In a statement released on Monday, Food & Water Europe blasted the draft report by MEP Bogusław Sonik (European People's Party) on the environmental impacts of shale gas and shale oil extraction activities.
The group sees Sonik's report as heavily stilted in favour of shale gas extraction, noting that the author failed to correctly quote the European Commission. The parliamentary report was released on 11 April.
Sonik considers that risks related to shale gas extraction can be contained through preventive measures. He strongly insists that shale gas development in EU countries should depend only on national authorities with the European Commission acting as a monitor.
"Mr Sonik’s report begins under the assumption that shale gas is a 'very important new source of supply', conveniently dropping the key word 'potential' from this direct quote out of the Commission’s 2050 Energy Roadmap," Wenonah Hauter, executive director of Food & Water Europe, said in a statement.
Hauter also accuses the report's author of anti-Russian bias.
"Mr Sonik has resorted to the use of Cold War rhetoric, accusing Russia’s Gazprom of spreading fears about shale gas," Hauter said.
"While Poland’s history with Russia has been problematic, Food & Water Europe emphasises that, for an EU of 27 member states with a focus on 2050, such rhetoric only complicates the challenge of developing 21st-century policies to ensure clean and renewable energy solutions.”
Sonik has been widely quoted as saying that Russia's Gazprom has been influencing politicians in EU countries and has links to environmental organisations to keep Europe dependent on its gas sales.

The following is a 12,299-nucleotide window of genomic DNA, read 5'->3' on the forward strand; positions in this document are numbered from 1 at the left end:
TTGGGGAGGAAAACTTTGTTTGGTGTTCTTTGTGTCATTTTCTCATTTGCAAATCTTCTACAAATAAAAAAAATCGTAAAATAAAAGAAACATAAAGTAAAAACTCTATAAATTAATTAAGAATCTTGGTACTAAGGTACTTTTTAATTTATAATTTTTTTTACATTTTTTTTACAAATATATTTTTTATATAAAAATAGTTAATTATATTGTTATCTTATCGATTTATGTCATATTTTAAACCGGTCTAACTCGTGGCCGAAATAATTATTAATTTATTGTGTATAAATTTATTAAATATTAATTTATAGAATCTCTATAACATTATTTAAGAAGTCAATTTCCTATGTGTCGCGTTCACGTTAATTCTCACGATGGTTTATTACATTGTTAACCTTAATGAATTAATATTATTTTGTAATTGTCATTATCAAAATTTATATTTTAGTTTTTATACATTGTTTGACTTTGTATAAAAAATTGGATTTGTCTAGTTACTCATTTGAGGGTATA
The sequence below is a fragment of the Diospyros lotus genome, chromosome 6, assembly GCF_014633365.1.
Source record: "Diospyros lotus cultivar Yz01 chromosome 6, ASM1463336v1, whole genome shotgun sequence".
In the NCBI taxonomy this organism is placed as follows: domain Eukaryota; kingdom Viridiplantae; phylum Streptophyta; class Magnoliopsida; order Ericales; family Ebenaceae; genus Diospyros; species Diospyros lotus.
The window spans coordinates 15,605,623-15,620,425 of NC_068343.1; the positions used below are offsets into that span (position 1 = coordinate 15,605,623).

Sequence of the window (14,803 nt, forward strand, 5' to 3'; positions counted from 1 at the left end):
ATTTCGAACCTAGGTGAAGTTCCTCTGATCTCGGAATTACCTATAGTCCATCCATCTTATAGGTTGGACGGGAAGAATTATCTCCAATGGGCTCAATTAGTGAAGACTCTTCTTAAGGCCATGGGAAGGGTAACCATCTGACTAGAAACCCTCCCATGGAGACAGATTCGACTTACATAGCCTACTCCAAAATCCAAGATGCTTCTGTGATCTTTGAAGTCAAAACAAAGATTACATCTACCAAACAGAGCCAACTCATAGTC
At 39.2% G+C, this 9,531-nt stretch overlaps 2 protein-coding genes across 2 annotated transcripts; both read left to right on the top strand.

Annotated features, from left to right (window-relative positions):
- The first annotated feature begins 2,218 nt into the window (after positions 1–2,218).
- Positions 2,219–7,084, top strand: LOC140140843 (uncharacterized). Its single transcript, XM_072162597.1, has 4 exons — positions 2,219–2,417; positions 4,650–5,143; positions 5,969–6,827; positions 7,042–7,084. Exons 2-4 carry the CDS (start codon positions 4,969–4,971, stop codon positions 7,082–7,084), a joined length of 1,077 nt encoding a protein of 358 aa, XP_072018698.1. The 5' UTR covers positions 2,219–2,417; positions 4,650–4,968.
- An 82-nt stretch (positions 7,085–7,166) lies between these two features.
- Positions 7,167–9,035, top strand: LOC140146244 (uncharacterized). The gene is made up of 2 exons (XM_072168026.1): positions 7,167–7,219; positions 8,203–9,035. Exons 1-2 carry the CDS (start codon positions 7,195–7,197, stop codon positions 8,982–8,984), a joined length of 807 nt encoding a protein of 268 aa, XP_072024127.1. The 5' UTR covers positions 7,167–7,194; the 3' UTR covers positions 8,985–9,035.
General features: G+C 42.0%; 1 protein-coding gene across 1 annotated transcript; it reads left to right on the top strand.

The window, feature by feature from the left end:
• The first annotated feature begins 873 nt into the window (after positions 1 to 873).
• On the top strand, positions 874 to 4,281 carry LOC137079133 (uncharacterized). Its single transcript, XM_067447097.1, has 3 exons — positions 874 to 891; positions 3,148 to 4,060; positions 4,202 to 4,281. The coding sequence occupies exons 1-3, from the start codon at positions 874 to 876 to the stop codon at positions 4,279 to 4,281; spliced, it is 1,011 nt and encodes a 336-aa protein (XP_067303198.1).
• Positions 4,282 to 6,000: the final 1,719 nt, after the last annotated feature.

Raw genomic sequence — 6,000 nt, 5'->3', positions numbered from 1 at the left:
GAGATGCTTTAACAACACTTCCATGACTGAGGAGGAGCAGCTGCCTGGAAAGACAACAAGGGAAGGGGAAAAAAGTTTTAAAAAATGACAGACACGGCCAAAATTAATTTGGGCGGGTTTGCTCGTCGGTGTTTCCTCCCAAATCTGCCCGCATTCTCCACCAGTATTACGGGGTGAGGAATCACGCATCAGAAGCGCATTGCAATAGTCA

Russian Prime Minister Vladimir Putin, who will take over as president on 7 May, recently said the country's gas industry needs to "rise to the challenge" of shale gas as the United States and some European countries forge ahead with developing the controversial energy source.
Shale gas exploration was recently suspended in Bulgaria and Romania amid protests. The promoters of shale gas in these countries have sometimes accused the protestors of being manipulated by Russia, but the allegations have never been proved.
'Huge battle' to come
Poland is spearheading shale gas development although a recent report indicated that the country's reserves were only one-fifth of what was previously believed. Nonetheless, the government still believes that shale gas could help the country to become more independent in the energy sector.
All political parties in Warsaw are preparing for a fight within the European Parliament to stop new regulations from hindering Poland's chances of tapping into the new source of energy, Polish Radio reported.
International energy giants such as ExxonMobil and Chevron have all bought licences to extract shale gas in Poland. Chevron has also been planning to explore shale the gas potential in Bulgaria and Romania.
Konrad Szymański, an MEP from the opposition Law and Justice party (European Conservatives and Reformists), warned on Polish Radio that left-wingers and environmentalists would attempt to challenge Sonik's report.
“There will be a huge battle", he said.
The deadline for tabling amendments to the Sonik report is 9 May.